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Russia: CIA Information Thwarted St. Petersburg Attack

The Kremlin said Sunday that the U.S. Central Intelligence Agency provided Russian authorities with information that thwarted a series of Islamic State bombings planned in St. Petersburg. The Kremlin said Russian President Vladimir Putin called President Donald Trump to thank him for the CIA information. Russia said the information was significant enough for its FSB security service to track down suspects who were planning suicide bomb attacks on Saturday on the two-century-old Kazan Cathedral and other sites. Moscow said Putin asked the U.S. leader to express his gratitude to the…

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New York Attack Could Tighten Immigration Rules

Authorities continue to seek information on terror suspect Akayed Ullah, a Bangladeshi immigrant and New York resident who prematurely detonated an explosive Monday morning, inside one of midtown Manhattan’s busiest transit centers. Following the attack, the White House renewed its calls for an end to “chain migration.” Ramon Taylor reports from New York. … Read the referenced story here: New York Attack Could Tighten Immigration Rules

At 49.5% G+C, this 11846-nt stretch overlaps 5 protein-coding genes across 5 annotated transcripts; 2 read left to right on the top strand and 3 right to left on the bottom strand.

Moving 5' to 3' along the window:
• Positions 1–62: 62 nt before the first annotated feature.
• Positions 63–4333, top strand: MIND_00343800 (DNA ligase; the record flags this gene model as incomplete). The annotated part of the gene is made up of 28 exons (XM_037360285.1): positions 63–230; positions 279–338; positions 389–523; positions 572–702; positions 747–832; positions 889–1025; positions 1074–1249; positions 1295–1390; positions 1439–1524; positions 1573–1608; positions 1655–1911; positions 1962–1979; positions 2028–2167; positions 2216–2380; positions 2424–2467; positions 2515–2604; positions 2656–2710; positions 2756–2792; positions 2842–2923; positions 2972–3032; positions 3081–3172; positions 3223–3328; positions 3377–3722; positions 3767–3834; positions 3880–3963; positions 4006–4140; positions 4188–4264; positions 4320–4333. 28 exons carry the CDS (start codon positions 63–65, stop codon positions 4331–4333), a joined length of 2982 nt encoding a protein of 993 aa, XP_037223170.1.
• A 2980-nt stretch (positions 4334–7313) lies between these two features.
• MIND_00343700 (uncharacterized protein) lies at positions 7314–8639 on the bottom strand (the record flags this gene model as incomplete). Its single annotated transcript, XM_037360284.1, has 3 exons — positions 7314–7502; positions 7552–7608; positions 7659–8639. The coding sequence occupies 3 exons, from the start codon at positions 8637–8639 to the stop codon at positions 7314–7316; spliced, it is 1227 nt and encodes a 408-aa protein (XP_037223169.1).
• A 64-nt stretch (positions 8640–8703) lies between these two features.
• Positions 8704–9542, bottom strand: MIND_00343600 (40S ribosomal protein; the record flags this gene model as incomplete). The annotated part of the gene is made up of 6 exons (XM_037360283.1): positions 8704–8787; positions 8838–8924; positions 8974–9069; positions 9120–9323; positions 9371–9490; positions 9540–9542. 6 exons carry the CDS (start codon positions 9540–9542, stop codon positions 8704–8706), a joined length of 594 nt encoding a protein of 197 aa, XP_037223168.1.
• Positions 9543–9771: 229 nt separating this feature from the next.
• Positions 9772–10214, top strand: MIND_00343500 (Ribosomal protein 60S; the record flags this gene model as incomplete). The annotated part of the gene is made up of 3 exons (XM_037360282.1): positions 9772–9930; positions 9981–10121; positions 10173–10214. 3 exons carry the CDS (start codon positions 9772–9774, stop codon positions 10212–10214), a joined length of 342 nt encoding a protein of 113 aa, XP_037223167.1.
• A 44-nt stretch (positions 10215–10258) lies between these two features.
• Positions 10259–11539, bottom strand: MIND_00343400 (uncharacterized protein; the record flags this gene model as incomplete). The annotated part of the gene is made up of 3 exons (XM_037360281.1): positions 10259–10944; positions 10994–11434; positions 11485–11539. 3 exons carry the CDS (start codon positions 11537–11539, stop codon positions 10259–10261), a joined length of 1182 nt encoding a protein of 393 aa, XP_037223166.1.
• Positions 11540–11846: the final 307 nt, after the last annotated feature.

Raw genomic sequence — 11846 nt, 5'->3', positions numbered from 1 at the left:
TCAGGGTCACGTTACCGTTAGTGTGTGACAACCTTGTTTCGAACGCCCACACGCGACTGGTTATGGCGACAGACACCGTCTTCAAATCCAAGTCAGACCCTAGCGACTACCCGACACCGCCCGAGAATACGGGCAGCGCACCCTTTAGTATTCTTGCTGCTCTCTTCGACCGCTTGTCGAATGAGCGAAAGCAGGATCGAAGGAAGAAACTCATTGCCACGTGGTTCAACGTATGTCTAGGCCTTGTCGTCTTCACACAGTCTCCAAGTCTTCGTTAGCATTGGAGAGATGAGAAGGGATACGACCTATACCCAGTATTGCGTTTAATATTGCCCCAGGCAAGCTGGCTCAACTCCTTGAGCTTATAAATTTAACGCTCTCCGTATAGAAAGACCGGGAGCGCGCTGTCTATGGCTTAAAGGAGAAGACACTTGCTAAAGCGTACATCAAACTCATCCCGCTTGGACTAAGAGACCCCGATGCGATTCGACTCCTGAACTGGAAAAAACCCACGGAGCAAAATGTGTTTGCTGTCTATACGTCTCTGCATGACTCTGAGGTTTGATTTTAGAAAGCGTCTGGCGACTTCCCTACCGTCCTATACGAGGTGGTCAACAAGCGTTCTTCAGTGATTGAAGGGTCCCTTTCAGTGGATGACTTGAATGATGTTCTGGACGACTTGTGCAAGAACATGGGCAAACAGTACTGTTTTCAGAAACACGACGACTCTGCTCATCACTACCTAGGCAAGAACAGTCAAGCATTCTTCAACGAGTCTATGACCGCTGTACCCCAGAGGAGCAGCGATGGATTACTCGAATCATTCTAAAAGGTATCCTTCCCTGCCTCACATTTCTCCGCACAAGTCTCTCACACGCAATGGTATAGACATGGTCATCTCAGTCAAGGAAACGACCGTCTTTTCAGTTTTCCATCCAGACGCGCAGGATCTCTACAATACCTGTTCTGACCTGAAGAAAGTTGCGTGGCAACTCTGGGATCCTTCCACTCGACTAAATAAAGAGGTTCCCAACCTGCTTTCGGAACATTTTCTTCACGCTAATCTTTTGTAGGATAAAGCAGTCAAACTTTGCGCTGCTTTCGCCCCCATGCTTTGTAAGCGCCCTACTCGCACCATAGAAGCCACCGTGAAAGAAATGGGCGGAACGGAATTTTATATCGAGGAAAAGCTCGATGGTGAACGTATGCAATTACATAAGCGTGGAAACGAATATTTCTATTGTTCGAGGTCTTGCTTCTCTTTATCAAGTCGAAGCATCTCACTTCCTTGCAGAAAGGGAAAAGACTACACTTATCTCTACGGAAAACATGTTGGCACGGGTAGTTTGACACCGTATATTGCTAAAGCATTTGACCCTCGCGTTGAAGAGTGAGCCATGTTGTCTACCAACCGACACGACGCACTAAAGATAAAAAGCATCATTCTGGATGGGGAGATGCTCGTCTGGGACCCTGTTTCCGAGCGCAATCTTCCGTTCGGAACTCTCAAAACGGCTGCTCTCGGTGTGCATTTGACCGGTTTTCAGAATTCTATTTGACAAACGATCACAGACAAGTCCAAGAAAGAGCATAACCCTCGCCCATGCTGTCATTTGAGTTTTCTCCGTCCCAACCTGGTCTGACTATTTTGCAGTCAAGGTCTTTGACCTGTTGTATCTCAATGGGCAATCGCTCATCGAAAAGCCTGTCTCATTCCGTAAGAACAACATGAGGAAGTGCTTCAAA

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Peregrine Falcons Attack Like Missiles To Grab Prey Midair, Scientists Find

Enlarge this image A peregrine falcon in Germany. A new study finds the birds are able to dive at high speeds and catch moving prey using a mathematical principle that also guides missiles. Sebastian Willnow/AFP/Getty Images hide caption toggle caption Sebastian Willnow/AFP/Getty Images Peregrine falcons, known for making spectacular dives to snatch smaller birds midair, conduct their aerial assaults in much the same way that military missiles hit moving targets, scientists have found. Peregrines have been known to dive at 200 mph or more, plummeting toward dinner with astonishing precision….

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[In Depth] Test blasts simulate a nuclear attack on a port

At a time when a nuclear bomb smuggled by terrorists is as big a concern as one from a foreign power, delivered by missile or airplane, an attack at a port is likely scenario. But nuclear forensic specialists, who rely largely on nuclear test data collected years ago in western deserts, lack a clear picture of how energy from a detonation would propagate in the highly saturated geology of many U.S. port cities. To remedy that, the U.S. Defense Threat Reduction Agency last October quietly staged Humming Terrapin: a 2-week…

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